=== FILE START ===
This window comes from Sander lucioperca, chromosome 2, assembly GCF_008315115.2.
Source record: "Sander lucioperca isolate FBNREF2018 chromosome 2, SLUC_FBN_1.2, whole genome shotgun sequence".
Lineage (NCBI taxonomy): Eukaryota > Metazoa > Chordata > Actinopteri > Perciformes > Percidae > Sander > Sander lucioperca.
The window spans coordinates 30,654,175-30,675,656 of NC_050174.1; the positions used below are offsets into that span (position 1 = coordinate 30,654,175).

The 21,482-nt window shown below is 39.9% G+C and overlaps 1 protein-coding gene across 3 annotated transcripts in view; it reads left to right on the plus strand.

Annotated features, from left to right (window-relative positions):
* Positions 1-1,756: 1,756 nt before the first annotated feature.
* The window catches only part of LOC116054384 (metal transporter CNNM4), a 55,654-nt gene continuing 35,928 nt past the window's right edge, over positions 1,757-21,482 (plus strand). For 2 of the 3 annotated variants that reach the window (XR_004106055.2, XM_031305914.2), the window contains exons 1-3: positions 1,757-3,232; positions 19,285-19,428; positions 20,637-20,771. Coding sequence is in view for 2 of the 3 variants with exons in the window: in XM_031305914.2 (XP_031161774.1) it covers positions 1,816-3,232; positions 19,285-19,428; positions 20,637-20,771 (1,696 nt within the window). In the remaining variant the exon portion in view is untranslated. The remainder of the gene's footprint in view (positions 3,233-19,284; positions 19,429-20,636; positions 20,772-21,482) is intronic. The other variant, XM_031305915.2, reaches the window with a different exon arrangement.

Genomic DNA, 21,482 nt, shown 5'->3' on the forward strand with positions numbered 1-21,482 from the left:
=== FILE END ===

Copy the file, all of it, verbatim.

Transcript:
This window comes from Sander lucioperca, chromosome 2, assembly GCF_008315115.2.
Source record: "Sander lucioperca isolate FBNREF2018 chromosome 2, SLUC_FBN_1.2, whole genome shotgun sequence".
Lineage (NCBI taxonomy): Eukaryota > Metazoa > Chordata > Actinopteri > Perciformes > Percidae > Sander > Sander lucioperca.
The window spans coordinates 30,654,175-30,675,656 of NC_050174.1; the positions used below are offsets into that span (position 1 = coordinate 30,654,175).

The 21,482-nt window shown below is 39.9% G+C and overlaps 1 protein-coding gene across 3 annotated transcripts in view; it reads left to right on the plus strand.

Annotated features, from left to right (window-relative positions):
* Positions 1-1,756: 1,756 nt before the first annotated feature.
* The window catches only part of LOC116054384 (metal transporter CNNM4), a 55,654-nt gene continuing 35,928 nt past the window's right edge, over positions 1,757-21,482 (plus strand). For 2 of the 3 annotated variants that reach the window (XR_004106055.2, XM_031305914.2), the window contains exons 1-3: positions 1,757-3,232; positions 19,285-19,428; positions 20,637-20,771. Coding sequence is in view for 2 of the 3 variants with exons in the window: in XM_031305914.2 (XP_031161774.1) it covers positions 1,816-3,232; positions 19,285-19,428; positions 20,637-20,771 (1,696 nt within the window). In the remaining variant the exon portion in view is untranslated. The remainder of the gene's footprint in view (positions 3,233-19,284; positions 19,429-20,636; positions 20,772-21,482) is intronic. The other variant, XM_031305915.2, reaches the window with a different exon arrangement.

Genomic DNA, 21,482 nt, shown 5'->3' on the forward strand with positions numbered 1-21,482 from the left: